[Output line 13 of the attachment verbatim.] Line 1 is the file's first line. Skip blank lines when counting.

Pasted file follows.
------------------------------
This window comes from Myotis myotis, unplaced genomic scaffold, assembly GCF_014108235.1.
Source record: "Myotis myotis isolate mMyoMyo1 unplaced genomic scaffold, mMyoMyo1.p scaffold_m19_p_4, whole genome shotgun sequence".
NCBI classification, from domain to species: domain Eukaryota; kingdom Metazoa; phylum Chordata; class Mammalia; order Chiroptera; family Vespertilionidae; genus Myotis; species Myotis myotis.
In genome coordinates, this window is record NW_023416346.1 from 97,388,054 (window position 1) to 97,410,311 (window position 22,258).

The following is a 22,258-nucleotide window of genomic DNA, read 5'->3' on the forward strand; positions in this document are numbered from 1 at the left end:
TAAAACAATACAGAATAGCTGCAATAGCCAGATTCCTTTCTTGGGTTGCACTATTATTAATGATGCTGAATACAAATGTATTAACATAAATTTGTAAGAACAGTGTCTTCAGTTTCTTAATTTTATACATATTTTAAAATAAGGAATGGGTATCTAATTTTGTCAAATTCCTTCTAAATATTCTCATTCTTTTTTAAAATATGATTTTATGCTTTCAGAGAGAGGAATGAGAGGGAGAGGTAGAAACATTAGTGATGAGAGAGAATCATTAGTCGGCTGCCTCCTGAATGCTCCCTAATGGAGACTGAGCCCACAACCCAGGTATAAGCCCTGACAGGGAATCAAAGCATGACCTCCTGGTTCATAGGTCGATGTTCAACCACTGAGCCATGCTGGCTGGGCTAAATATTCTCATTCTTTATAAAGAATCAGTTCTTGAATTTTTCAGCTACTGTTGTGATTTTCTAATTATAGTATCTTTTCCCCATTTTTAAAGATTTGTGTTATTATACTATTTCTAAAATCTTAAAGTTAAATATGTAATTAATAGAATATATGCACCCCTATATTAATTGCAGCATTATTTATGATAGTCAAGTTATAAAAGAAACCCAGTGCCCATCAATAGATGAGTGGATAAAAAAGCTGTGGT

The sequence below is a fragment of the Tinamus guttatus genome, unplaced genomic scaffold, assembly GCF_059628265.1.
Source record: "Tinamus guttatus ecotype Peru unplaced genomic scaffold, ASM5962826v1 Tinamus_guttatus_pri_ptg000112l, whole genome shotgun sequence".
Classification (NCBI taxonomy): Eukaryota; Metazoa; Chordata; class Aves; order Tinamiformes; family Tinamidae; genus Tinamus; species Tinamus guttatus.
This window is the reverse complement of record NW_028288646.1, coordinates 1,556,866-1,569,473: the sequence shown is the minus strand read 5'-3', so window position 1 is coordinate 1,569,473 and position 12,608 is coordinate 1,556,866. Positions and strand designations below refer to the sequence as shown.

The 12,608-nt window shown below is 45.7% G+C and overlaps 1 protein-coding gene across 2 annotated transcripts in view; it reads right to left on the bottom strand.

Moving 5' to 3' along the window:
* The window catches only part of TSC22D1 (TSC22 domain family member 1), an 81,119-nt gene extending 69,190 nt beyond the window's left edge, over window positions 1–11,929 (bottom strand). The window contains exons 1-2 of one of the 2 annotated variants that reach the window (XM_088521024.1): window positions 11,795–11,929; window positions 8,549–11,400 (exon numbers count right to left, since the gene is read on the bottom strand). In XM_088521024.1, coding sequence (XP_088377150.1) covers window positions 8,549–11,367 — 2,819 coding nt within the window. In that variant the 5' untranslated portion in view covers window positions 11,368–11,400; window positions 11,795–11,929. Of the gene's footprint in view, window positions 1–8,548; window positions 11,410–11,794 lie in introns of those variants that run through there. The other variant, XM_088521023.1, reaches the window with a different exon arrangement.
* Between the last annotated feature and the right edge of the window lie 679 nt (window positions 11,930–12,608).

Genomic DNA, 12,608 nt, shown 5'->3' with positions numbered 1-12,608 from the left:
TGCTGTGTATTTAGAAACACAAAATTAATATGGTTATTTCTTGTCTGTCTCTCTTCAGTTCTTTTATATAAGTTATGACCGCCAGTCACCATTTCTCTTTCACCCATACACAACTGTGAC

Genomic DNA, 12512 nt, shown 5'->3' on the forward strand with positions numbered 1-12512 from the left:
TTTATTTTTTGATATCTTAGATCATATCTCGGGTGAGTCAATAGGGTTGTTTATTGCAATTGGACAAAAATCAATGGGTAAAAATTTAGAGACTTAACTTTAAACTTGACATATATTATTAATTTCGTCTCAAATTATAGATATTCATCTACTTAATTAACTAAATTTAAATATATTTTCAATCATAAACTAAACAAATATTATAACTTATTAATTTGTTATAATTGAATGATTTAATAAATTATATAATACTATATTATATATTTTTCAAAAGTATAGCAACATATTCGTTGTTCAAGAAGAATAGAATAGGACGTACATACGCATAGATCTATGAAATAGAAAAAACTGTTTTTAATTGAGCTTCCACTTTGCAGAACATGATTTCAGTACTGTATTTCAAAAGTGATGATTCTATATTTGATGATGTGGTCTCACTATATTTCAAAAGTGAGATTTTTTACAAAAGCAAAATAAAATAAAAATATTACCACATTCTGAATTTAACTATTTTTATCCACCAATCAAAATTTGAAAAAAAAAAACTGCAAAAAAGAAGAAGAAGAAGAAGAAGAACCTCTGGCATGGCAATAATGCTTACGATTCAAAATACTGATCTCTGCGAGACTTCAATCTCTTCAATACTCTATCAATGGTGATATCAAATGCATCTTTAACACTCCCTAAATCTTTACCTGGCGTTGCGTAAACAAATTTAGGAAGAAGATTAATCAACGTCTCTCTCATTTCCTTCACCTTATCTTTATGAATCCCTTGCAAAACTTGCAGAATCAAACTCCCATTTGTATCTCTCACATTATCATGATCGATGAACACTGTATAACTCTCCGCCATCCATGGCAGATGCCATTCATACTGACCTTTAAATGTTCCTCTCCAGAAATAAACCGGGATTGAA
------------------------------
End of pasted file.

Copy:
* The window catches only part of TSC22D1 (TSC22 domain family member 1), an 81,119-nt gene extending 69,190 nt beyond the window's left edge, over window positions 1–11,929 (bottom strand). The window contains exons 1-2 of one of the 2 annotated variants that reach the window (XM_088521024.1): window positions 11,795–11,929; window positions 8,549–11,400 (exon numbers count right to left, since the gene is read on the bottom strand). In XM_088521024.1, coding sequence (XP_088377150.1) covers window positions 8,549–11,367 — 2,819 coding nt within the window. In that variant the 5' untranslated portion in view covers window positions 11,368–11,400; window positions 11,795–11,929. Of the gene's footprint in view, window positions 1–8,548; window positions 11,410–11,794 lie in introns of those variants that run through there. The other variant, XM_088521023.1, reaches the window with a different exon arrangement.